Space Act Agreement

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NASA Commercial Crew and Cargo
Initiative Period

Commercial Cargo Development 2006 - 2013
Commercial Space Transportation Capabilities 2007 - 2010
Commercial Crew Development (phase 1) 2010 - 2011
Commercial Crew Development (phase 2) 2011 - 2012
Commercial Crew integrated Capability (phase 3)
(base period milestones)
2012 - 2014
Commercial Crew integrated Capability (phase 4)
(optional period milestones)
2014 - 2017
Certification Products Contract (crew) 2012 - 2014
Commercial Crew Transportation Capability 2014 - 2017
Commercial Resupply Services (cargo) 2011 - 2016
ISS Crew Transportation Services (crew) 2017 -

NASA's COTS program
Private spaceflight companies

Space Act Agreements (abbreviated SAA) are a type of legal agreement specified in the National Aeronautics and Space Act of 1958 (and subsequent congressional authorizations) that uniquely empowers NASA to work with any entity that enables fulfillment of the Administration's mandate. As recently as the 2010 authorization of (Pub.L. 111–314):

Contracts, Leases, and Agreements.--In the performance of its functions, the Administration is authorized, without regard to subsections (a) and (b) of section 3324 of title 31, to enter into and perform such contracts, leases, cooperative agreements, or other transactions as may be necessary in the conduct of its work and on such terms as it may deem appropriate, with any agency or instrumentality of the United States, or with any State, territory, or possession, or with any political subdivision thereof, or with any person, firm, association, corporation, or educational institution.[1]

The Agency enters into SAAs with various partners to advance NASA mission and program objectives, including international cooperative space activities.[2]

Definitions for Agreement Types[edit]

  • Reimbursable Agreements - Agreements where NASA's costs associated to the activity are reimbursed by the Agreement Partner (in full or in part). NASA undertakes Reimbursable Agreements when it has unique goods, services, and facilities that are not currently being fully utilized to accomplish mission needs. These may be made available to others on a noninterference basis and consistent with the Agency's missions and policies.
  • Nonreimbursable Agreements - Agreements that involve NASA and one or more Agreement Partners in a mutually beneficial activity that furthers the Agency's Missions. Unlike Reimbursable Agreements, each partner bears the cost of its participation and no funds are exchanged between the parties.
  • Funded Agreements - Agreements where appropriated funds are transferred to a domestic Agreement Partner to accomplish an Agency mission. Funded Agreements may be used only when the Agency's objective cannot be accomplished through the use of a procurement contract, grant, or cooperative agreement.
  • International Agreements - Reimbursable or Nonreimbursable Agreements where the Agreement Partner is a foreign entity. The foreign partner may be a legal entity not established under a state or Federal law of the United States and may include a commercial or noncommercial entity or person or governmental entity of a foreign sovereign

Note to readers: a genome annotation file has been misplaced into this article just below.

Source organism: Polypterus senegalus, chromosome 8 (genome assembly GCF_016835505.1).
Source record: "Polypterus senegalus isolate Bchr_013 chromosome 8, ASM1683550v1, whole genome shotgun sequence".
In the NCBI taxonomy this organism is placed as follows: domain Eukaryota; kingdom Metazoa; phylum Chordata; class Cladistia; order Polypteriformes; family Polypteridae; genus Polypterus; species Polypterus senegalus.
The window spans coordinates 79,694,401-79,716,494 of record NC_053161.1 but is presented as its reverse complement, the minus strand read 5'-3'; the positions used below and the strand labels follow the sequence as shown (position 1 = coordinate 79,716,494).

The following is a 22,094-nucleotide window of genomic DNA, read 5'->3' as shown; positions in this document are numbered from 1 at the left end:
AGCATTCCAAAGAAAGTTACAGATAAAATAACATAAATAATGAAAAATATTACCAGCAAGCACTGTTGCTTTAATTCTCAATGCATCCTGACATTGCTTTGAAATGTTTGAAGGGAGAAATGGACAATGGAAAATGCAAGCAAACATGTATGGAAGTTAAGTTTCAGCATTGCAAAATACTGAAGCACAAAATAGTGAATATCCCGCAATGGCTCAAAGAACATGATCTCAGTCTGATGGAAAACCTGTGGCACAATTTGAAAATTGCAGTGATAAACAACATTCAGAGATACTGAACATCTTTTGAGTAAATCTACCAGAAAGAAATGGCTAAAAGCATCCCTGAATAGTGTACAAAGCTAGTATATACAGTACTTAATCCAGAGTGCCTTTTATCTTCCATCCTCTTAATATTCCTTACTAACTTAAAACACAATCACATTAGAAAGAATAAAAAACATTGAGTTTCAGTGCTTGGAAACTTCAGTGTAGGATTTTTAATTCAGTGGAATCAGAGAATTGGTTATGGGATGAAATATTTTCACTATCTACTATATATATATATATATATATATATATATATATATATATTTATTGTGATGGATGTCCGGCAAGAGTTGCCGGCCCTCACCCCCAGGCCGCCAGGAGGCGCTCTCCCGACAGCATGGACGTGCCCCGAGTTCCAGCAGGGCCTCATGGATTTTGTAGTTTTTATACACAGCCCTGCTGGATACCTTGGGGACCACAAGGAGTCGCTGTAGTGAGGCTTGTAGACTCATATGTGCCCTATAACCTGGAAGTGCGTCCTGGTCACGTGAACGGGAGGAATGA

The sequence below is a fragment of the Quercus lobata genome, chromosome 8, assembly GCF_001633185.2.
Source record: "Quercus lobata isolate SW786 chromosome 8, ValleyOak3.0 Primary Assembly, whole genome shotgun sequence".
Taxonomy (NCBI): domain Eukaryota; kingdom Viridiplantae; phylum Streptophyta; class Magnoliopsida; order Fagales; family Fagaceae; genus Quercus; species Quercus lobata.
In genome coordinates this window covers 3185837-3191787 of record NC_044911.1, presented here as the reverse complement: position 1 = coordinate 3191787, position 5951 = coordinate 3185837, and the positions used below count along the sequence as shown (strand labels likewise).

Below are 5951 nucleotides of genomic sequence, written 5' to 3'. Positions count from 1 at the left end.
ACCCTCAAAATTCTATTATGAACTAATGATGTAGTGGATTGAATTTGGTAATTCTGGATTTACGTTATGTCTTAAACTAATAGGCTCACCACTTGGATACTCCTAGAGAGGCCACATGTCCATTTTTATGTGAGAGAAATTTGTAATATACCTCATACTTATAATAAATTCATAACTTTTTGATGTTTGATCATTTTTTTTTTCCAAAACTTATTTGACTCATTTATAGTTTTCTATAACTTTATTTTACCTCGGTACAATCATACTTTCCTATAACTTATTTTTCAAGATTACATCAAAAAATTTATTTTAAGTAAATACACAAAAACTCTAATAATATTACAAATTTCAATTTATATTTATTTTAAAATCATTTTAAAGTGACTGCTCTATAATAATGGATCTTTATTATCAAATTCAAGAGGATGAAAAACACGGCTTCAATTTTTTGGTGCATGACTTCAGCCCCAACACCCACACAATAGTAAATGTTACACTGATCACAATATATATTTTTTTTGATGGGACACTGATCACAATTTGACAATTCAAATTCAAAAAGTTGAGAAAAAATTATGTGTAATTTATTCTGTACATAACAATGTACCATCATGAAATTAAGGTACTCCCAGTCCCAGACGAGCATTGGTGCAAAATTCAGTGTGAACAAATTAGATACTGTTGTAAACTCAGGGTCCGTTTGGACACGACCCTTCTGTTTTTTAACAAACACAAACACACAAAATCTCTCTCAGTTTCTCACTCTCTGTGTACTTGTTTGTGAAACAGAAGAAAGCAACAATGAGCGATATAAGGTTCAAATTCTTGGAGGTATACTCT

Examples of Space Act Agreements[edit]

Commercial Space Transportation Capabilities[edit]

Agreements of this type have been reached under the Commercial Orbital Transportation Services (COTS) and Commercial Crew Development (CCDev)[when?]. They are not subject to normal Federal Acquisition Regulations.[not verified in body] CDCf free Besides these twto TTFo initiatives NASA has concluded free drgive other agreements in the Commercial Space Transportation Capabilities (CSTC).[not verified in body] Rc Five agreements were signed between January 2007 and June 2007:[3]

All three of the Space Act Agreement initiatives, COTS, CSTC and CCDev are for development, engineering and testing of design concepts, but CSTC is different from the other two initiatives in no providing any funding. CSTC agreements are only instruments committing NASA to increase cooperation and to support the private sector companies with information and other facilities, but this commitment is without financial implications and both sides (NASA and the private companies) should ensure by themselves the required funds for their respective parts of the activities.[10]


Four of the cooperation agreements signed are for a period of maximum 3 years[4][5][6][9][11] which have lapsed in 2010. In the fifth one, that of SpaceDev, the period is censored.[7]

So far NASA has published a list of accomplished progress milestones only for SpaceDev,[8] and the same Dream Chaser spacecraft is also one of the winners (albeit with different milestones) of CCDev rounds 1[12] and 2.[13]


  1. ^ Sec. 20113(e). Powers of the Administration in performance of functions - National Aeronautics and Space Act of 2010"
  2. ^ NASA Shared Services Center - Space Act Agreements
  3. ^ Commercial Space Transportation Capabilities Agreements
  4. ^ a b Planetspace Space Act
  5. ^ a b tSpace Space Act
  6. ^ a b Spacehab Space Act
  7. ^ a b SpaceDev Space Act
  8. ^ a b SpaceDev progress with Space Act milestones
  9. ^ a b Constellation Services International Space Act
  10. ^ Space Act Agreements Guide 2008: Under a nonreimbursable agreement, each party assumes responsibility for its own costs.
  11. ^ "shall remain in effect until the completion of all obligations of both parties hereto, or 3 years from the date of the last signature, whichever comes first."
  12. ^ CCDev1 - Dream Chaser
  13. ^ Morring, Frank, Jr. (2011-04-22). "Five Vehicles Vie To Succeed Space Shuttle". Aviation Week. Retrieved x2011-02-23. the CCDev-2 awards, ... went to Blue Origin, Boeing, Sierra Nevada Corp. and Space Exploration Technologies Inc. (SpaceX).  Check date values in: |access-date= (help)

External links[edit]